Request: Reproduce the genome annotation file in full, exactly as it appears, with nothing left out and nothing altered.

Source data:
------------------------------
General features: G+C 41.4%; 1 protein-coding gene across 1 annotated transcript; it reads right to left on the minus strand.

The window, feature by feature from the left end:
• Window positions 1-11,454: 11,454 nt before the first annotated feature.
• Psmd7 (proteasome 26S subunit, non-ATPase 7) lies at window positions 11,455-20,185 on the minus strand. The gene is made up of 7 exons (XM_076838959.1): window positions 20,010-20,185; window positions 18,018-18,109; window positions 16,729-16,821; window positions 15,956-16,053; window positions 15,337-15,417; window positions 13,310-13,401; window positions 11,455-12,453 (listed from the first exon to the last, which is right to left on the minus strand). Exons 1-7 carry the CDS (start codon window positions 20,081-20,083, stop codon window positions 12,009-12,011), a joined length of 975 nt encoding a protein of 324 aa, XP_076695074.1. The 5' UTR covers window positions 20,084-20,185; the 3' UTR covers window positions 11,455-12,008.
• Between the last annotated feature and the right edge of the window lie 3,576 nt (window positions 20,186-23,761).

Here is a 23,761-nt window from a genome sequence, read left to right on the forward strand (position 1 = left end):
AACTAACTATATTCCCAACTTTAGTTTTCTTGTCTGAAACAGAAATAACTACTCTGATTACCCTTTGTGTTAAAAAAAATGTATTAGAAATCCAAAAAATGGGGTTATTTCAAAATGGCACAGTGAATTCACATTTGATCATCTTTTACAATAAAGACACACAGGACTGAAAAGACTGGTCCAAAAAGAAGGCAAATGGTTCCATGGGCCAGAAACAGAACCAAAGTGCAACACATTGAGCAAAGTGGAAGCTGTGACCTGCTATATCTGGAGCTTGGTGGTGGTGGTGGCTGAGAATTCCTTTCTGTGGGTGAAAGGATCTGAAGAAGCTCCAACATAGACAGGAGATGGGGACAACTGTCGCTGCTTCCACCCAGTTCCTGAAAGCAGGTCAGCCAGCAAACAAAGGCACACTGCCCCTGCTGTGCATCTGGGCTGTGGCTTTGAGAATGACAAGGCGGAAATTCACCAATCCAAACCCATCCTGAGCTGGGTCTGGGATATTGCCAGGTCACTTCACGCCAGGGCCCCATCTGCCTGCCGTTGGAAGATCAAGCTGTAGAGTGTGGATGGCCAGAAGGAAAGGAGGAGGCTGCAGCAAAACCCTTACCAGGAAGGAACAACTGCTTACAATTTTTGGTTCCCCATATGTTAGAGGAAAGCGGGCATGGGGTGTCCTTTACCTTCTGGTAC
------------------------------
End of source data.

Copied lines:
General features: G+C 41.4%; 1 protein-coding gene across 1 annotated transcript; it reads right to left on the minus strand.

The window, feature by feature from the left end:
• Window positions 1-11,454: 11,454 nt before the first annotated feature.
• Psmd7 (proteasome 26S subunit, non-ATPase 7) lies at window positions 11,455-20,185 on the minus strand. The gene is made up of 7 exons (XM_076838959.1): window positions 20,010-20,185; window positions 18,018-18,109; window positions 16,729-16,821; window positions 15,956-16,053; window positions 15,337-15,417; window positions 13,310-13,401; window positions 11,455-12,453 (listed from the first exon to the last, which is right to left on the minus strand). Exons 1-7 carry the CDS (start codon window positions 20,081-20,083, stop codon window positions 12,009-12,011), a joined length of 975 nt encoding a protein of 324 aa, XP_076695074.1. The 5' UTR covers window positions 20,084-20,185; the 3' UTR covers window positions 11,455-12,008.
• Between the last annotated feature and the right edge of the window lie 3,576 nt (window positions 20,186-23,761).

Here is a 23,761-nt window from a genome sequence, read left to right on the forward strand (position 1 = left end):
AACTAACTATATTCCCAACTTTAGTTTTCTTGTCTGAAACAGAAATAACTACTCTGATTACCCTTTGTGTTAAAAAAAATGTATTAGAAATCCAAAAAATGGGGTTATTTCAAAATGGCACAGTGAATTCACATTTGATCATCTTTTACAATAAAGACACACAGGACTGAAAAGACTGGTCCAAAAAGAAGGCAAATGGTTCCATGGGCCAGAAACAGAACCAAAGTGCAACACATTGAGCAAAGTGGAAGCTGTGACCTGCTATATCTGGAGCTTGGTGGTGGTGGTGGCTGAGAATTCCTTTCTGTGGGTGAAAGGATCTGAAGAAGCTCCAACATAGACAGGAGATGGGGACAACTGTCGCTGCTTCCACCCAGTTCCTGAAAGCAGGTCAGCCAGCAAACAAAGGCACACTGCCCCTGCTGTGCATCTGGGCTGTGGCTTTGAGAATGACAAGGCGGAAATTCACCAATCCAAACCCATCCTGAGCTGGGTCTGGGATATTGCCAGGTCACTTCACGCCAGGGCCCCATCTGCCTGCCGTTGGAAGATCAAGCTGTAGAGTGTGGATGGCCAGAAGGAAAGGAGGAGGCTGCAGCAAAACCCTTACCAGGAAGGAACAACTGCTTACAATTTTTGGTTCCCCATATGTTAGAGGAAAGCGGGCATGGGGTGTCCTTTACCTTCTGGTAC